” In the general course of human nature, A power over a man’s subsistence amounts to a power over his will. “

What’s interesting is that the original article makes two claims, globalization hurts democracy and lack of local power hurts democracy, that have been discussed for decades. On inequality and the origins of democracy, Manus Midlarsky writes:

Although the impact of land inequality on democracy was discovered independently, this relationship is consistent with that implied in Wittfogel’s work. He emphasized the contrast between early modern Europe and despotic hydraulic civilization. As Wittfogel (1957) put it,

In late feudal and postfeudal Europe the state recognized a system of inheritance for the landed nobles which favored one son at the expense of all others. And in the modern Western world the state by and large permitted the individual to dispose over his property at will. The hydraulic state gave no equivalent freedom of decision either to holders of mobile property or to the landowners. Its laws of inheritance insiseted upon a more or less equal division of the deceased estate, and thereby upon a periodic fragmentation of property. (pp 84-85).

Thus, as a result of continual subdivision, a basic land inequality was prevented from emerging in hydraulic society. A nobility with large holdings and, in consequence, an independent power base to challenge despotic authorities could not come into being, in contrast to the Northern European experience.

Midlarsky then goes on to cite some conflicting literature. To sum up, Barnett and Hilton are oversimplifying a complex subject.

Ditto for the words on local control and democracy. Barnett and Hilton essentially echo Teuene from 1995:

The linkage between local government and democracy is based on the proposition that political participation if meaningful insofar as it deals with the familiar, a tenet of the Federalist Papers. Another aspect of tis argument is that the incentives for participation are stronger locally than nationally in that visible consequence are more visible and immediate on the local level. There are two supporting propositions for this part of the argument: the larger the political unit, the longer it takes to form a democratic political coalitions; and the larger the unit, the greater the diversity of eeh groups and individuals required for compromise, the less likely decisive action will be taken at all, frustrating the collective aspirations of the many.”

Here, the refutation is more than two hundred years old

The other point of difference is, the greater number of citizens and extent of territory which may be brought within the compass of republican than of democratic government; and it is this circumstance principally which renders factious combinations less to be dreaded in the former than in the latter. The smaller the society, the fewer probably will be the distinct parties and interests composing it; the fewer the distinct parties and interests, the more frequently will a majority be found of the same party; and the smaller the number of individuals composing a majority, and the smaller the compass within which they are placed, the more easily will they concert and execute their plans of oppression. Extend the sphere, and you take in a greater variety of parties and interests; you make it less probable that a majority of the whole will have a common motive to invade the rights of other citizens; or if such a common motive exists, it will be more difficult for all who feel it to discover their own strength, and to act in unison with each other. Besides other impediments, it may be remarked that, where there is a consciousness of unjust or dishonorable purposes, communication is always checked by distrust in proportion to the number whose concurrence is necessary.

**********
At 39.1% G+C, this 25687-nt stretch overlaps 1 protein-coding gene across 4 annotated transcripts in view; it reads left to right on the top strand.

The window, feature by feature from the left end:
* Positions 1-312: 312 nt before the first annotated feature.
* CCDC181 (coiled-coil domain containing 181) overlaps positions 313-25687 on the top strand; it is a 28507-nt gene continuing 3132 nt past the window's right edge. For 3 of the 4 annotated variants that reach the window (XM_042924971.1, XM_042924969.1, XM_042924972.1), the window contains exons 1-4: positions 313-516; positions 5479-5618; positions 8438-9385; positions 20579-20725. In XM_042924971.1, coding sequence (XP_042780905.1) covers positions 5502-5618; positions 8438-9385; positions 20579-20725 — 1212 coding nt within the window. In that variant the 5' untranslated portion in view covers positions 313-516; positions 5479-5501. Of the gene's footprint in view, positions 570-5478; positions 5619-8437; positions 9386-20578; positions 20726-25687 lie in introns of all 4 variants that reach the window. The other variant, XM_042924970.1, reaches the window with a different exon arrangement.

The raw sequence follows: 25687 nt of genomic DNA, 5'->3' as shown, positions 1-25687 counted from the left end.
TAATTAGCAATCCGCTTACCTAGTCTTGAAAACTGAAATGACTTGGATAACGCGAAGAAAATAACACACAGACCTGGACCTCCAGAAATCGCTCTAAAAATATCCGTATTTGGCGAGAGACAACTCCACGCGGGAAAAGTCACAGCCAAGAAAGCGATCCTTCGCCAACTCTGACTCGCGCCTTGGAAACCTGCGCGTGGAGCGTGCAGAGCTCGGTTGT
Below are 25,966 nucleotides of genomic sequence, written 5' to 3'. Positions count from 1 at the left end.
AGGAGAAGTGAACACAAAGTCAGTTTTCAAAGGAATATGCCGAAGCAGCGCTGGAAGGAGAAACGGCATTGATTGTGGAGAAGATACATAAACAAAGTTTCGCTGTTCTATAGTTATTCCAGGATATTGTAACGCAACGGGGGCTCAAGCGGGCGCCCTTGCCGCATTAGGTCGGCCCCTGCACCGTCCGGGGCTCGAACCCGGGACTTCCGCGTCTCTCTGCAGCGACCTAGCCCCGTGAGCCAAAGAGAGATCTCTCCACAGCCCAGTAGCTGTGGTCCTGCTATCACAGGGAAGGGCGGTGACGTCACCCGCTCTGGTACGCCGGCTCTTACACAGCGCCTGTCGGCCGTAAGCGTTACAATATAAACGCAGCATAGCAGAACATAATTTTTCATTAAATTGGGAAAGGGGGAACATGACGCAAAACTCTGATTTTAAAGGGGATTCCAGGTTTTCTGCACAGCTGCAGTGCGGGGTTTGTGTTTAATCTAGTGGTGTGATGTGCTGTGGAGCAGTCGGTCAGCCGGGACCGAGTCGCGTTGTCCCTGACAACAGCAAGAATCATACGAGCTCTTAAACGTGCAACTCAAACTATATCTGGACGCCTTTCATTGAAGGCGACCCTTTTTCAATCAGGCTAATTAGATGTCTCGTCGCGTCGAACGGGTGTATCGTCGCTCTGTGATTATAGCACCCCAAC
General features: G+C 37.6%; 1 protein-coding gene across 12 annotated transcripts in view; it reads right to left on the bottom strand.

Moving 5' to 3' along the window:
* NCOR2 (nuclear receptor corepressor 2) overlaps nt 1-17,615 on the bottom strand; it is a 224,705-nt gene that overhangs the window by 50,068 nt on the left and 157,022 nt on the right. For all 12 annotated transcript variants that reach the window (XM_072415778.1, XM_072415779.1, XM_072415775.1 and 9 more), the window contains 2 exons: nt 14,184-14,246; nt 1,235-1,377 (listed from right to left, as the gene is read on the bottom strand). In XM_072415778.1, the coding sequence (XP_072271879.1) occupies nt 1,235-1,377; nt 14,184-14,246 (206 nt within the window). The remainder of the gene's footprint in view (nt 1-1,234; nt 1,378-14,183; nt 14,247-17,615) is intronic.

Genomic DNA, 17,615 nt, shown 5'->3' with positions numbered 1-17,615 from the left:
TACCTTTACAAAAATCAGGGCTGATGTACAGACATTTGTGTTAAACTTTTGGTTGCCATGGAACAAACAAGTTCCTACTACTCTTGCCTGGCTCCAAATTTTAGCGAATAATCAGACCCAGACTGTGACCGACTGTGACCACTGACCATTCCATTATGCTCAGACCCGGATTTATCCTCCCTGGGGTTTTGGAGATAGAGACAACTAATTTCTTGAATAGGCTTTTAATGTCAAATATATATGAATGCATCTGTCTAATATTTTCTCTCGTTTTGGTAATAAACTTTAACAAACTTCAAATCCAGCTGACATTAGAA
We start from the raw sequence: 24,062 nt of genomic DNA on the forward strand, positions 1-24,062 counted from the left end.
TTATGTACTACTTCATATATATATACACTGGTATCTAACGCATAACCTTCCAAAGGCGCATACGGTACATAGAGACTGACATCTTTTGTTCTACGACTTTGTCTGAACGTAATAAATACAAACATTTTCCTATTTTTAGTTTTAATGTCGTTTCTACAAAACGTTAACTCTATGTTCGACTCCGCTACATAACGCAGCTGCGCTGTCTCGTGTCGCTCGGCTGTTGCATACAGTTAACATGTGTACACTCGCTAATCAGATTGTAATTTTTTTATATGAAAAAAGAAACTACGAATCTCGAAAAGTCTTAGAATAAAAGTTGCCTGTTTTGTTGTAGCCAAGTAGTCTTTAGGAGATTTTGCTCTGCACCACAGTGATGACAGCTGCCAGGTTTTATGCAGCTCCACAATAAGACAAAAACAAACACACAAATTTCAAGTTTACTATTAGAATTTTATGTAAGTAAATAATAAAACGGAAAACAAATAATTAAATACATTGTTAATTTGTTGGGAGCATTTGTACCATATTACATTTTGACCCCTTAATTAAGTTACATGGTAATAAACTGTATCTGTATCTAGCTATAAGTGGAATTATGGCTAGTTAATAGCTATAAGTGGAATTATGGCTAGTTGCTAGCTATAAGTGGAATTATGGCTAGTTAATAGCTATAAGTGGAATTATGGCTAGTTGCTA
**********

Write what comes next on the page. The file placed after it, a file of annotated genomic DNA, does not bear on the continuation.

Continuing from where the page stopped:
Hence, it clearly appears, that the same advantage which a republic has over a democracy, in controlling the effects of faction, is enjoyed by a large over a small republic,–is enjoyed by the Union over the States composing it. Does the advantage consist in the substitution of representatives whose enlightened views and virtuous sentiments render them superior to local prejudices and schemes of injustice? It will not be denied that the representation of the Union will be most likely to possess these requisite endowments. Does it consist in the greater security afforded by a greater variety of parties, against the event of any one party being able to outnumber and oppress the rest? In an equal degree does the increased variety of parties comprised within the Union, increase this security. Does it, in fine, consist in the greater obstacles opposed to the concert and accomplishment of the secret wishes of an unjust and interested majority? Here, again, the extent of the Union gives it the most palpable advantage.

So to correct Mr. Schulman, Barnett and Hilton aren’t anti-American: only anti-Federalist. (Of course, those arguments have been made before, too).

As some man of old said, there is nothing new under the Sun. Or something like that.

Our Slave State

Medical marijuana bill fails,” by Brad Perriello, Associated Press, http://www.aberdeennews.com/mld/aberdeennews/news/10759565.htm, 28 January 2005.

Treat adults like adults? Have mercy on the sick? Not in South Dakota!